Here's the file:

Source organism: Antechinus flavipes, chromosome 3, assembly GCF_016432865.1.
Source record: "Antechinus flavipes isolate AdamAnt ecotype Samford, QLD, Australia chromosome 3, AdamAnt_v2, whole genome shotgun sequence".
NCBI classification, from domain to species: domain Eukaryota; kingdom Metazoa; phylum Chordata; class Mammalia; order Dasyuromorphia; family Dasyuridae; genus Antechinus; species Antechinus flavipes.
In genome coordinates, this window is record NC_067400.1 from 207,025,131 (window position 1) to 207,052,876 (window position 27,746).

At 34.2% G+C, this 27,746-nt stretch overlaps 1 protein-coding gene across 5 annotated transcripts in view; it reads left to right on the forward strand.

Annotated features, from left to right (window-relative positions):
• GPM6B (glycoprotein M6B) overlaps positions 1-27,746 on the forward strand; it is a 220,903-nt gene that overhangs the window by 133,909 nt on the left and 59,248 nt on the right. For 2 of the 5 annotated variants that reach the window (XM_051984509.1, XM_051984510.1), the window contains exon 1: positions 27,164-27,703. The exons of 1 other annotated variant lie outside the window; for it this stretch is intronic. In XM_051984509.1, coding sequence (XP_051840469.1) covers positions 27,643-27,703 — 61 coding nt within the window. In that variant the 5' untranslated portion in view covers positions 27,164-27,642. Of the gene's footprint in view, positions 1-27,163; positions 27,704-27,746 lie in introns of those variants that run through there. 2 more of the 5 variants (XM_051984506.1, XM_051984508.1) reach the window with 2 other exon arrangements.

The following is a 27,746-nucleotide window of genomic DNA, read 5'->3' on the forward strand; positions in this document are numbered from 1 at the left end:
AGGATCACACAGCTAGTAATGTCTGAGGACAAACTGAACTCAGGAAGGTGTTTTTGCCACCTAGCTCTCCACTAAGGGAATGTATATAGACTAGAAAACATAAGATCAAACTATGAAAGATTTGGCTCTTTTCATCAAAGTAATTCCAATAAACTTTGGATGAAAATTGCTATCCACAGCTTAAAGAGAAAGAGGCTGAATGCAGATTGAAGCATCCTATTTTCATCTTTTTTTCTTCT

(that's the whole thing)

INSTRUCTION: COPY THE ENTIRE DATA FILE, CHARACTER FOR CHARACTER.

Source organism: Antechinus flavipes, chromosome 3, assembly GCF_016432865.1.
Source record: "Antechinus flavipes isolate AdamAnt ecotype Samford, QLD, Australia chromosome 3, AdamAnt_v2, whole genome shotgun sequence".
NCBI classification, from domain to species: domain Eukaryota; kingdom Metazoa; phylum Chordata; class Mammalia; order Dasyuromorphia; family Dasyuridae; genus Antechinus; species Antechinus flavipes.
In genome coordinates, this window is record NC_067400.1 from 207,025,131 (window position 1) to 207,052,876 (window position 27,746).

At 34.2% G+C, this 27,746-nt stretch overlaps 1 protein-coding gene across 5 annotated transcripts in view; it reads left to right on the forward strand.

Annotated features, from left to right (window-relative positions):
• GPM6B (glycoprotein M6B) overlaps positions 1-27,746 on the forward strand; it is a 220,903-nt gene that overhangs the window by 133,909 nt on the left and 59,248 nt on the right. For 2 of the 5 annotated variants that reach the window (XM_051984509.1, XM_051984510.1), the window contains exon 1: positions 27,164-27,703. The exons of 1 other annotated variant lie outside the window; for it this stretch is intronic. In XM_051984509.1, coding sequence (XP_051840469.1) covers positions 27,643-27,703 — 61 coding nt within the window. In that variant the 5' untranslated portion in view covers positions 27,164-27,642. Of the gene's footprint in view, positions 1-27,163; positions 27,704-27,746 lie in introns of those variants that run through there. 2 more of the 5 variants (XM_051984506.1, XM_051984508.1) reach the window with 2 other exon arrangements.

The following is a 27,746-nucleotide window of genomic DNA, read 5'->3' on the forward strand; positions in this document are numbered from 1 at the left end:
AGGATCACACAGCTAGTAATGTCTGAGGACAAACTGAACTCAGGAAGGTGTTTTTGCCACCTAGCTCTCCACTAAGGGAATGTATATAGACTAGAAAACATAAGATCAAACTATGAAAGATTTGGCTCTTTTCATCAAAGTAATTCCAATAAACTTTGGATGAAAATTGCTATCCACAGCTTAAAGAGAAAGAGGCTGAATGCAGATTGAAGCATCCTATTTTCATCTTTTTTTCTTCT